How can students find out more about the class?

You can reach me at dichter@fas.harvard.edu with questions or see the syllabus on the Canvas page.

HL90 FW: Carceral Empire

There’s still time to apply for one of our spring HL90s! Balraj Gill told us about her new course, “Carceral Empire,” which meets Thursday, 9:45-11:45.

What inspired you to teach this class?

Mass criminalization is one of the most pressing problems in the United States, but rarely is it considered from the perspective of Indigenous peoples and communities. This course confronts this invisibility by delving into the long history of Indigenous confinements under ongoing colonialism—from enslavement in the sixteenth century to current entanglements with criminal legal systems. This course thinks about carcerality in a capacious way to include geographic confinements in the form of reservations and reserves and institutional confinements beyond the prison such a boarding and residential schools. As folks organize for prison abolition, this course wonders what the implications of an expanded understanding of carcerality—one that has and continues to serve colonialism in North America—might mean for this organizing.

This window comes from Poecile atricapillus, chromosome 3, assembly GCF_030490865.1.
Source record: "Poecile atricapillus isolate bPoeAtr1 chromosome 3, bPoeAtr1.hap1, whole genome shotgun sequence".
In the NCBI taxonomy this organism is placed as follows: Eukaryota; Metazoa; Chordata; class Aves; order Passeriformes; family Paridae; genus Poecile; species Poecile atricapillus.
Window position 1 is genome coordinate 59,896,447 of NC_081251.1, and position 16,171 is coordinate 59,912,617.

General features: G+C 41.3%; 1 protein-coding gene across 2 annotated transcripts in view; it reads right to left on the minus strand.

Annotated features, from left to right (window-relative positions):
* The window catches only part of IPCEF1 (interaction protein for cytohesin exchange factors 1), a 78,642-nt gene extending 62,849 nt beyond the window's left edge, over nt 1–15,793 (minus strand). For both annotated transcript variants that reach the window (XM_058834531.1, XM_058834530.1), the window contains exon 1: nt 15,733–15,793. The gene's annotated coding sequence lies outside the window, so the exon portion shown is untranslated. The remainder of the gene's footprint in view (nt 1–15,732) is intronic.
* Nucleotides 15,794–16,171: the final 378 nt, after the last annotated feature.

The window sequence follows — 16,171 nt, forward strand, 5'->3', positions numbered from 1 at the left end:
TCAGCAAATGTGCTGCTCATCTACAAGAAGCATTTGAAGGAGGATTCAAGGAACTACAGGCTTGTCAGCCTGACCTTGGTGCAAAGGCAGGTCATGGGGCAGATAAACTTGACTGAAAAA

Are you doing any cool assignments?

We’ll be compiling a Resistance Mixtape/Exhibition! So much of the course content is focused on different forms of colonial subjugation and violence, but it’s important to remember that Indigenous peoples resisted in all kinds of ways. I’ve already added some songs and a poem to the mixtape that speak to this resistance: Lyla June’s “All Nations Rise,” Tanya Tagaq’s “Colonizer,” Frank Waln’s “Concentration Camp Blues,” Joy Harjo’s “Calling the Spirit Back,” and Dakota Bear’s “Freedom.” We’ll be listening to these on the first day of class. I’m excited about what students will add to this over the course of the semester.

How can students learn more?

Check out the syllabus on Canvas or reach out to me at bkgill@fas.harvard.edu.

HL90 FY: Culture Wars